|9||“All Thai food is spicy”||Not true|
|10||“There is no point visiting Thailand during raining season”||Not true|
|11||“Thailand is noisy”||True|
|12||“It’s so dangerous for foreigners in Thailand”||Not true|
|13||“Elephants and tigers are harmed by the tourism industry in order to make money”||True|
What is Thailand all about? Pervasive stereotypes about Thailand
“Thailand = Bangkok, Pattaya, and some islands down south”
I’d reckon that 90 % of all tourists in Thailand will visit at least one of these three places. And don’t get me wrong: there is nothing wrong with that.
But Thailand is much more than big cities and beaches.
It’s quite rare to find foreigners who reside in other places than Bangkok or Pattaya. But during the last couple of years, Chiang Mai in the North has developed into a popular tourist destination.
“Dangerous animals everywhere”
My fear of cockroaches has been confirmed by several articles on this website. For instance, I wrote a long article about how you can get rid of cockroaches if you live in Shanghai.
Even though cockroaches aren’t considered DANGEROUS, it can be dangerous for your mental health.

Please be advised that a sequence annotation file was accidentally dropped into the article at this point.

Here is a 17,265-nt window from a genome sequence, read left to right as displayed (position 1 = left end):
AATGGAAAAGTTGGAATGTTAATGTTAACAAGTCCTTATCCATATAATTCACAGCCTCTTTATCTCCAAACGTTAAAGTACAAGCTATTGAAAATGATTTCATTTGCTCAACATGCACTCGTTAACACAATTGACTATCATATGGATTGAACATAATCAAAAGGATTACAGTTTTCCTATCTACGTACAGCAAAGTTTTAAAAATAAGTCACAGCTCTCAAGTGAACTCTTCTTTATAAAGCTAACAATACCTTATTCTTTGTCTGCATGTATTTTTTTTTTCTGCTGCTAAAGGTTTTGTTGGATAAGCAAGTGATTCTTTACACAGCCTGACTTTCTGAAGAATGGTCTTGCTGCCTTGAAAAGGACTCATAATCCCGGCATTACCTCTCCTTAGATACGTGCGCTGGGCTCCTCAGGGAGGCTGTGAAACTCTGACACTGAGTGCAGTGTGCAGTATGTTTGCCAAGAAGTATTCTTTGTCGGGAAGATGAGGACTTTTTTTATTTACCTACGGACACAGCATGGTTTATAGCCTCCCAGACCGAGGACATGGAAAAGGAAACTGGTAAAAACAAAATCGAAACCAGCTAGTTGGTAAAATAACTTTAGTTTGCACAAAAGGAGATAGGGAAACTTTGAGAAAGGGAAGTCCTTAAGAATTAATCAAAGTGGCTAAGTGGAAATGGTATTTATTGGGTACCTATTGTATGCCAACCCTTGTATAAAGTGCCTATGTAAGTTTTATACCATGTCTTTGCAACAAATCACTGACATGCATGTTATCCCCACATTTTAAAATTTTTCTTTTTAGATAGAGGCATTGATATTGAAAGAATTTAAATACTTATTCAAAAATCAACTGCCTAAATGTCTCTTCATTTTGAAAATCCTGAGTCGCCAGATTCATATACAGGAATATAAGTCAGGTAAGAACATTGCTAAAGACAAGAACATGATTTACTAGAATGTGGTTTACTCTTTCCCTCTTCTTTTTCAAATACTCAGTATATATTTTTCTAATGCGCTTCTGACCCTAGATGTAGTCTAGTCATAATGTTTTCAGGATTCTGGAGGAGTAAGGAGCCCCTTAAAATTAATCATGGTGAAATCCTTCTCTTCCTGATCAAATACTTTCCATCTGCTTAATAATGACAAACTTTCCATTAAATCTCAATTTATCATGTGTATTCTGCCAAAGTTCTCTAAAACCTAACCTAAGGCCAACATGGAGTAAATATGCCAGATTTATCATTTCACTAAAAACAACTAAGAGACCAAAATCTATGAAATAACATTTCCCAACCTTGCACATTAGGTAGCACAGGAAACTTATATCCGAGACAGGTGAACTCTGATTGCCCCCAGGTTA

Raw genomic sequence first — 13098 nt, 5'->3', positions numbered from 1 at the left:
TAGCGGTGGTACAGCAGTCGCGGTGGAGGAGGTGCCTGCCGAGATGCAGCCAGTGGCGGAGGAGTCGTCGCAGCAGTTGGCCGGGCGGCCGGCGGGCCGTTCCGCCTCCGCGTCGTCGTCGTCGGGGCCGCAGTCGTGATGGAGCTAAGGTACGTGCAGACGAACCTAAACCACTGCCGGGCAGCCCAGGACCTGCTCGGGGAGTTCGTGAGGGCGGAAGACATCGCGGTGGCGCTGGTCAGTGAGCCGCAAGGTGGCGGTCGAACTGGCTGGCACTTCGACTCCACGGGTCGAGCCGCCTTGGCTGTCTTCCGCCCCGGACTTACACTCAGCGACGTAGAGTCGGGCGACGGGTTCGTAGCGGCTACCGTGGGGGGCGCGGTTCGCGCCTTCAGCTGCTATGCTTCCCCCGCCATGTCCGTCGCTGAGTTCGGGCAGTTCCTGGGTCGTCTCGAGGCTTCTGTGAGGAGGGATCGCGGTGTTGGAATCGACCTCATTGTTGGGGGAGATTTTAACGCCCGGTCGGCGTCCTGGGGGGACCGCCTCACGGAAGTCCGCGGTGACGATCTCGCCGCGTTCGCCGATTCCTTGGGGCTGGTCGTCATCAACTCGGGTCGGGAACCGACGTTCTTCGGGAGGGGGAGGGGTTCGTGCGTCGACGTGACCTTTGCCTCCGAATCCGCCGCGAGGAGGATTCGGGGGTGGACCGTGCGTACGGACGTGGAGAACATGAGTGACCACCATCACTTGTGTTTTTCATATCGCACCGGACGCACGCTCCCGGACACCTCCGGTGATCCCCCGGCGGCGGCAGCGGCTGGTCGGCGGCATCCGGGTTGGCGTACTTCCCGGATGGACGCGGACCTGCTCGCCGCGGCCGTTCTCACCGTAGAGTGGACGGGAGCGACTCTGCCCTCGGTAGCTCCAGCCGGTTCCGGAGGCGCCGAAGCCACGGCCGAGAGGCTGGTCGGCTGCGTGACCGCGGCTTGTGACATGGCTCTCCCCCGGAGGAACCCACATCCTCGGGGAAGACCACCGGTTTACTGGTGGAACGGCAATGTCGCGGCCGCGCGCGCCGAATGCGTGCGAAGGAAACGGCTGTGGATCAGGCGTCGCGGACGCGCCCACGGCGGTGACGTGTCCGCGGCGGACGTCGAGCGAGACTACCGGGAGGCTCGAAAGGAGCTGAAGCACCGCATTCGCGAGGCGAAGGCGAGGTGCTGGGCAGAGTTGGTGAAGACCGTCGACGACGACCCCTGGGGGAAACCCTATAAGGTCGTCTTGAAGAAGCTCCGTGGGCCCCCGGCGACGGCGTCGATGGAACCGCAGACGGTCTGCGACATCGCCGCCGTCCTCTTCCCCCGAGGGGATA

Unfortunately, there are far more dangerous animals that can be found in Thailand – even in the biggest cities. One of the Youtube videos that still give me nightmares is the one below. It’s called “Are there really snakes in Bangkok?”.
It features three Americans that casually walk around a neighborhood in Bangkok pulling out one snake after another without any hassle. That scared me from walking on the sidewalks during the evening, haha.
Even though not all of these can be found in popular tourist areas, these are some of the most dangerous animals that can be found in Thailand:
- And Street dogs (they will stand outside 7/11 and bark at you during the night…not cozy).
“All Thai people are buddhists”
According to Wikipedia, there are about 65 million Buddhists in Thailand.
That makes out 95 % of the total population.
What about the Farangs? Top stereotypes about the Tourism Industry in Thailand
“Thai girls find foreigners attractive”
As a decent looking western guy in Thailand, you might be shocked by how popular you’ve suddenly become. It doesn’t mean that you got prettier overnight. However, the small number of westerners in Thailand help you stand out from the crowd.